Esteros Sept 2, 2016 14:46:31 GMT -6
Post by The Ultimate Nullifier on Sept 2, 2016 14:46:31 GMT -6
Breaking Glass Grabs North American rights to Argentine Feature Debut ‘Esteros’
Theatrical bow in fourth quarter, followed by ancillary release
Breaking Glass Pictures has snagged North American rights to LGBT Spanish-language drama “Esteros,” the feature debut of Argentina’s Papu Curotto.
An expansion of Curotto’s 2015 short “Matias and Jeronimo,” “Esteros” follows two male childhood friends who reconnect as adults, and struggle with long-repressed feelings for each other.
Drama preemed at the Toronto Inside Out LGBT Film Festival on May 27, followed by a centerpiece screening at the Los Angeles Outfest in July, the MiFo LGBT film fest and others.
Aside from releasing a range of indie pics in a variety of genres and languages, Breaking Glass has released such Spanish-language pics as Dominican Republic-set lesbian drama “Sand Dollars” and Uruguayan absurdist comedy “The Apostate,” both acquired from Miami-based FiGa Films. It has also released Spanish comedy “My Big Night” by Alex de la Iglesia.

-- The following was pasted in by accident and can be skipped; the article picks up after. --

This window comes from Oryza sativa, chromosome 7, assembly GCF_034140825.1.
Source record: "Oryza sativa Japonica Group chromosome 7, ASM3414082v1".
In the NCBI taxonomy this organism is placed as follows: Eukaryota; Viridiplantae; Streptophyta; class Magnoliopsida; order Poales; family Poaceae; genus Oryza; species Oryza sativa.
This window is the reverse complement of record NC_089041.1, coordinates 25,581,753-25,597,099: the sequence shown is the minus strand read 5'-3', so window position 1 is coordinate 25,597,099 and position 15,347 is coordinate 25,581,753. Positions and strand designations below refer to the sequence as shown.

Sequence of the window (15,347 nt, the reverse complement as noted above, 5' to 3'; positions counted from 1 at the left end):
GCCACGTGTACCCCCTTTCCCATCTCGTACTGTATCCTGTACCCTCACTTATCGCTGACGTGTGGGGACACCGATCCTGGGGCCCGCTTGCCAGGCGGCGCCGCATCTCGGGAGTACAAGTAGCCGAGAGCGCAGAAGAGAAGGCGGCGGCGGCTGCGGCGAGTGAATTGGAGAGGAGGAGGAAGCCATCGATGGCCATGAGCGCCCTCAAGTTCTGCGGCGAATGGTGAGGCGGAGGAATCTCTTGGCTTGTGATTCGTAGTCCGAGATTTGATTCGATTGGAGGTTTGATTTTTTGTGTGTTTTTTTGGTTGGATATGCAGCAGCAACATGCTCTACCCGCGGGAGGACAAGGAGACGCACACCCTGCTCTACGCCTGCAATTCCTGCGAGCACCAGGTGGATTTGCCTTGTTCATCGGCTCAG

“We’ve been licensing Spanish-language films since we launched in 2009, and seen how well they’ve done theatrically,” said Breaking Glass CEO Rich Wolff, who points to South Florida as the most receptive to Spanish-language auteur pics, given the confluence of Latinos from across the Latin American region.
“It’s a very sophisticated market with high disposable income,” said Wolff, who acquired the pic from Phillipe Tasca of Outplay Films. “Breaking Glass has shown great dedication and professionalism, and we are very proud of our new partnership with them,” said Tasca.
Distribution plans include a limited theatrical release in key markets during the fourth quarter followed by a Nov. 29 DVD and VOD release. “Esteros” will be available on iTunes, Amazon Instant, Google Play, Vudu and On Demand through local cable & satellite providers.
“We’re not in the habit of holding on to a film for too long because of our concerns about piracy,” said Breaking Glass co-president Richard Ross. “It’s an absolutely beautiful film; both heartbreaking and uplifting,” he said.